Design Anthology is delighted to share here the full transcript of our discussion with authors Swapnaa Tamhane and Rashmi Varma of the beautiful new title SAR: The Essence of Indian Design, out this month by Phaidon.  Authoritative text coupled with poetic photographs by Prarthna Singh celebrates Indian design identity through 200 object stories, taking on the long and complex history of design in the Indian Subcontinent.  We hope you’ll enjoy this illuminating discussion.

 

Design Anthology: Tell us about your backgrounds and your relationship to India?

Swapnaa Tamhane: The two of us were born in Canada and we both spent our childhoods in Saudi Arabia (Rashmi was in Al Jubail, and I was in Riyadh and Dhahran) — and so India, in such close proximity to Saudi, was both a bit of home and where we spent our holidays with our extended families. We were also observers of how the country was during the 1980s in the time prior to economic liberalisation – there were many things one could not get, imports were both incredibly expensive and highly desired. Today of course, that has changed.

Rashmi Varma: Over the years as adults, we have travelled independently and discovered the country through art and design. Swapnaa has been researching on performance art, curating exhibitions and attending residencies, and I moved to Delhi where I established my clothing line.

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What motivated you to compile this collection? What story did you want to tell and what stereotypes did you hope to overcome?

ST: This collection is the result of a conversation that began many years ago in Toronto when there was little representation of Indian culture in the West. Since 2000, that has also transformed through art biennales, global exchanges between artists and designers, conferences, young budding designers studying design within India and outside, ect. Our conversation was in relation to how to really speak about design, how to recognise why a certain object or utensil was so genius in its construction and how some of these objects developed. Design in India is often relegated to craft and decoration, looked at through ethnographic lenses. We wanted to create a more informed way of understanding that ‘design’ has been of key importance to ways of living; that design could speak more about a culture beyond religion or celebration and is connected to these — but we wanted to study the objects themselves. There are also many everyday objects that are overlooked because they are part of one’s daily landscape. We wanted to take them out of those landscapes, isolate them and celebrate their form, structure, material and use.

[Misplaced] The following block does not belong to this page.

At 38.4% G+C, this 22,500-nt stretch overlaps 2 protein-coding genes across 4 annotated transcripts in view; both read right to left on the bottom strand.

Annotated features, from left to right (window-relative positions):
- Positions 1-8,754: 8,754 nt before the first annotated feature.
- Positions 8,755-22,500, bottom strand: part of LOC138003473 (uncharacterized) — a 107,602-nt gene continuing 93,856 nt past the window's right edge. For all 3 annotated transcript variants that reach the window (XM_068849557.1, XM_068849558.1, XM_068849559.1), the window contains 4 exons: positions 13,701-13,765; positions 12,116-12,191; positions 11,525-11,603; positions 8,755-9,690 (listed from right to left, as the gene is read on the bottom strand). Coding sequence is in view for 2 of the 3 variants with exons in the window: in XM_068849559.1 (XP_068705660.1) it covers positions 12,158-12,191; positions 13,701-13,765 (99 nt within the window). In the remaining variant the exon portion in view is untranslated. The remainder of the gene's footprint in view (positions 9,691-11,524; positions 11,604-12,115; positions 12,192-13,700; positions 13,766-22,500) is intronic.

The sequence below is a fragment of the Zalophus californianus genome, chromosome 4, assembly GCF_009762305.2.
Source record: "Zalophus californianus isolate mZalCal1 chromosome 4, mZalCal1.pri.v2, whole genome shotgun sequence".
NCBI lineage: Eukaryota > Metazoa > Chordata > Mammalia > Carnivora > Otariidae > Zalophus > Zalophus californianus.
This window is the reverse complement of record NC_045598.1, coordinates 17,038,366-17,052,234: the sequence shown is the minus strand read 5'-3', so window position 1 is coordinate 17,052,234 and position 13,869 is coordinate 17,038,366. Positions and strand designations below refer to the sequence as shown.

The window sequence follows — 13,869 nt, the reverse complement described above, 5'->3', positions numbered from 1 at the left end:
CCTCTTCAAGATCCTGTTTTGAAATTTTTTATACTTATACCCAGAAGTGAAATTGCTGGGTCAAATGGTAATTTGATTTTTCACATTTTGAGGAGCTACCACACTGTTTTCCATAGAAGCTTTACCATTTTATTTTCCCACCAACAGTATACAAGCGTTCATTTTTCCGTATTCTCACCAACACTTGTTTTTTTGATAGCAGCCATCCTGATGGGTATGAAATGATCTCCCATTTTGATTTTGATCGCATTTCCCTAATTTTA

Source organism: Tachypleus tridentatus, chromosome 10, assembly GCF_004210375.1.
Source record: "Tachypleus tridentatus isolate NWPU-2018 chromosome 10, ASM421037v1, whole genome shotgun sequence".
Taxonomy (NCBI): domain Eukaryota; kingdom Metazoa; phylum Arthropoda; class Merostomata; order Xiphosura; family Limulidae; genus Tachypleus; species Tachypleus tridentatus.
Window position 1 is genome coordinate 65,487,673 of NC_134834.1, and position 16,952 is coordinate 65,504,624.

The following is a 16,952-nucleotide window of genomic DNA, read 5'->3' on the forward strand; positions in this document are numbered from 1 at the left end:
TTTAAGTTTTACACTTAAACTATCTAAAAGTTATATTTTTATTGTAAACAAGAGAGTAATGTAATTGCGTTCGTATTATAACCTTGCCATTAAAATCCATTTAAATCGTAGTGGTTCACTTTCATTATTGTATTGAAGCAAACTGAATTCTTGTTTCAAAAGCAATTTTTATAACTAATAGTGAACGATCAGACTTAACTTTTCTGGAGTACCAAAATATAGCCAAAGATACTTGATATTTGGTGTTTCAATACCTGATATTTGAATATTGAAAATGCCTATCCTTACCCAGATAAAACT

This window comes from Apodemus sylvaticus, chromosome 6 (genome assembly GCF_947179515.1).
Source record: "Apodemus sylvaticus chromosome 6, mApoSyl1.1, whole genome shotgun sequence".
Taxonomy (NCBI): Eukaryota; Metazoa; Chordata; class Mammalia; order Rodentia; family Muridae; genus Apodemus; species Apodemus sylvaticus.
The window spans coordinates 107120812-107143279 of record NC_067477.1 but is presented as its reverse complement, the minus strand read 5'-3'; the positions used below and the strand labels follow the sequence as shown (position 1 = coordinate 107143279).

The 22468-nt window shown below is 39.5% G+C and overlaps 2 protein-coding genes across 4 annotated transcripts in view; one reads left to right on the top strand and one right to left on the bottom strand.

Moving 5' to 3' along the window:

RV: Our desire was to form a new language that steps away from the India that is typically portrayed as exotic, colourful, gaudy and loud. One stereotypical word is kitsch. Even though this is a conscious decision we fundamentally gravitated towards an aesthetic that is more quiet and contemplative — which stands out against the background of the beautiful chaos that exists around the country. Our motivation for this collection was to show how objects are linked to multiple things.

Mojaris slippers were introduced to India by Mughals in the sixteenth century. The soles are usually hard leather, whereas the uppers are often elaborately embroidered

You mention that the word ‘design’ does not exist in isolation in Hindi or Sanskrit. Why is this and how do you think it has shaped contemporary Indian design?

ST: There are many words in Hindi that indicate a process of design like rachana (‘composition’), banavat (‘structure’) and banaanaa (‘to make’) and perhaps this is the result of objects being made for religious purposes, or strict guidelines found in the ancient Shilpa Shastras texts. These objects were connected to use, which was connected to religion, which influenced most aspects of everyday living. Therefore, like Thakur says, the idea of ‘design’ as a singular concept is too limiting — design is part of a much larger context that has evolved through time, but certain designs are so perfect like the lota, which would have been made originally following the shape of a gourd, then imitated through earthenware, then brass, and today it is found in plastics of all sizes. The fundamental shape itself however, does not change and does not need to change. It is more interesting that the word ‘design’ does not exist — that there are multiple ways to consider the handmade with the machine-made and that there could be no hierarchies between them.